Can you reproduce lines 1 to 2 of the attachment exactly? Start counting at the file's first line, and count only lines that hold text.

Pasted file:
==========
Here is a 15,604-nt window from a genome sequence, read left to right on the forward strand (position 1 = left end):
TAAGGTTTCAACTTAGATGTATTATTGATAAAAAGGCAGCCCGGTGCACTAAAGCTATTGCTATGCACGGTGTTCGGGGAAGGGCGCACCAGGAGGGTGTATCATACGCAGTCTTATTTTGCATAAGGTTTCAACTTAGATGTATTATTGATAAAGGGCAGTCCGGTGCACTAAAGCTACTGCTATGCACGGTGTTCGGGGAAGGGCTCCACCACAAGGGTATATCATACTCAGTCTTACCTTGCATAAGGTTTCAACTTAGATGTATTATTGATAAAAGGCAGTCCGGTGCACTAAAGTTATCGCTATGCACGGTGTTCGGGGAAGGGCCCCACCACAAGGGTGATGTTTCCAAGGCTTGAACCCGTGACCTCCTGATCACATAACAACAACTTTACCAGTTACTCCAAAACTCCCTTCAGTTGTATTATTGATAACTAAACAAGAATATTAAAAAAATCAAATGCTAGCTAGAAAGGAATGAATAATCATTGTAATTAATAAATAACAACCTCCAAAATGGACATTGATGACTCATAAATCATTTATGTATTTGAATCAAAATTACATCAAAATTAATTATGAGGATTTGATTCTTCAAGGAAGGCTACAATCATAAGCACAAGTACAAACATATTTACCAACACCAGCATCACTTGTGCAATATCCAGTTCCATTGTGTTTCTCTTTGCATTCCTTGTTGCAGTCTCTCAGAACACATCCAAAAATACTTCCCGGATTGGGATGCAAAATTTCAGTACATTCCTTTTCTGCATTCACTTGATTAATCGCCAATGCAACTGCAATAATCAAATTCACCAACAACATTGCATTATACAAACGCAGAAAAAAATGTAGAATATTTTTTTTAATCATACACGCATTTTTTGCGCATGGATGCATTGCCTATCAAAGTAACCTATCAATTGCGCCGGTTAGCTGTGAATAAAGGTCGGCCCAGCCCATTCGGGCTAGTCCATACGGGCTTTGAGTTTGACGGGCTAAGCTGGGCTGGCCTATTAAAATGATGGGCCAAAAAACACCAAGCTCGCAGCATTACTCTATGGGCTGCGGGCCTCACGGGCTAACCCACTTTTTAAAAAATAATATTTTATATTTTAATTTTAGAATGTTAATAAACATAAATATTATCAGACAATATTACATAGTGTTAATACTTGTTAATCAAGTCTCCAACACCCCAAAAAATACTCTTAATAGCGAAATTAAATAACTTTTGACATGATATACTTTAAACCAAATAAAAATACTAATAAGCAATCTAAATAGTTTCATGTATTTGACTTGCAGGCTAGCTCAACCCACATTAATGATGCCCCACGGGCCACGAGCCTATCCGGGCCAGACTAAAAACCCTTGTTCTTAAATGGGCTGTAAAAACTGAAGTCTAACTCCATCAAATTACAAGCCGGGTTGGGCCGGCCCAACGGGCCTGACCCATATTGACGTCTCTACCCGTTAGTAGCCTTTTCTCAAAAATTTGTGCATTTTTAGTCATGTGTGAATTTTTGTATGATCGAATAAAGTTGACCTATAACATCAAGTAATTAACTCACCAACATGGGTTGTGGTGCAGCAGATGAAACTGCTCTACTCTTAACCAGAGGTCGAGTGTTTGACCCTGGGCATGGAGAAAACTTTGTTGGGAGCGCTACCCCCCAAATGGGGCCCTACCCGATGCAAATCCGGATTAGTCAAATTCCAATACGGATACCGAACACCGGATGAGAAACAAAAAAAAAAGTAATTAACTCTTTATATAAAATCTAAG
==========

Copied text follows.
Here is a 15,604-nt window from a genome sequence, read left to right on the forward strand (position 1 = left end):
TAAGGTTTCAACTTAGATGTATTATTGATAAAAAGGCAGCCCGGTGCACTAAAGCTATTGCTATGCACGGTGTTCGGGGAAGGGCGCACCAGGAGGGTGTATCATACGCAGTCTTATTTTGCATAAGGTTTCAACTTAGATGTATTATTGATAAAGGGCAGTCCGGTGCACTAAAGCTACTGCTATGCACGGTGTTCGGGGAAGGGCTCCACCACAAGGGTATATCATACTCAGTCTTACCTTGCATAAGGTTTCAACTTAGATGTATTATTGATAAAAGGCAGTCCGGTGCACTAAAGTTATCGCTATGCACGGTGTTCGGGGAAGGGCCCCACCACAAGGGTGATGTTTCCAAGGCTTGAACCCGTGACCTCCTGATCACATAACAACAACTTTACCAGTTACTCCAAAACTCCCTTCAGTTGTATTATTGATAACTAAACAAGAATATTAAAAAAATCAAATGCTAGCTAGAAAGGAATGAATAATCATTGTAATTAATAAATAACAACCTCCAAAATGGACATTGATGACTCATAAATCATTTATGTATTTGAATCAAAATTACATCAAAATTAATTATGAGGATTTGATTCTTCAAGGAAGGCTACAATCATAAGCACAAGTACAAACATATTTACCAACACCAGCATCACTTGTGCAATATCCAGTTCCATTGTGTTTCTCTTTGCATTCCTTGTTGCAGTCTCTCAGAACACATCCAAAAATACTTCCCGGATTGGGATGCAAAATTTCAGTACATTCCTTTTCTGCATTCACTTGATTAATCGCCAATGCAACTGCAATAATCAAATTCACCAACAACATTGCATTATACAAACGCAGAAAAAAATGTAGAATATTTTTTTTAATCATACACGCATTTTTTGCGCATGGATGCATTGCCTATCAAAGTAACCTATCAATTGCGCCGGTTAGCTGTGAATAAAGGTCGGCCCAGCCCATTCGGGCTAGTCCATACGGGCTTTGAGTTTGACGGGCTAAGCTGGGCTGGCCTATTAAAATGATGGGCCAAAAAACACCAAGCTCGCAGCATTACTCTATGGGCTGCGGGCCTCACGGGCTAACCCACTTTTTAAAAAATAATATTTTATATTTTAATTTTAGAATGTTAATAAACATAAATATTATCAGACAATATTACATAGTGTTAATACTTGTTAATCAAGTCTCCAACACCCCAAAAAATACTCTTAATAGCGAAATTAAATAACTTTTGACATGATATACTTTAAACCAAATAAAAATACTAATAAGCAATCTAAATAGTTTCATGTATTTGACTTGCAGGCTAGCTCAACCCACATTAATGATGCCCCACGGGCCACGAGCCTATCCGGGCCAGACTAAAAACCCTTGTTCTTAAATGGGCTGTAAAAACTGAAGTCTAACTCCATCAAATTACAAGCCGGGTTGGGCCGGCCCAACGGGCCTGACCCATATTGACGTCTCTACCCGTTAGTAGCCTTTTCTCAAAAATTTGTGCATTTTTAGTCATGTGTGAATTTTTGTATGATCGAATAAAGTTGACCTATAACATCAAGTAATTAACTCACCAACATGGGTTGTGGTGCAGCAGATGAAACTGCTCTACTCTTAACCAGAGGTCGAGTGTTTGACCCTGGGCATGGAGAAAACTTTGTTGGGAGCGCTACCCCCCAAATGGGGCCCTACCCGATGCAAATCCGGATTAGTCAAATTCCAATACGGATACCGAACACCGGATGAGAAACAAAAAAAAAAGTAATTAACTCTTTATATAAAATCTAAG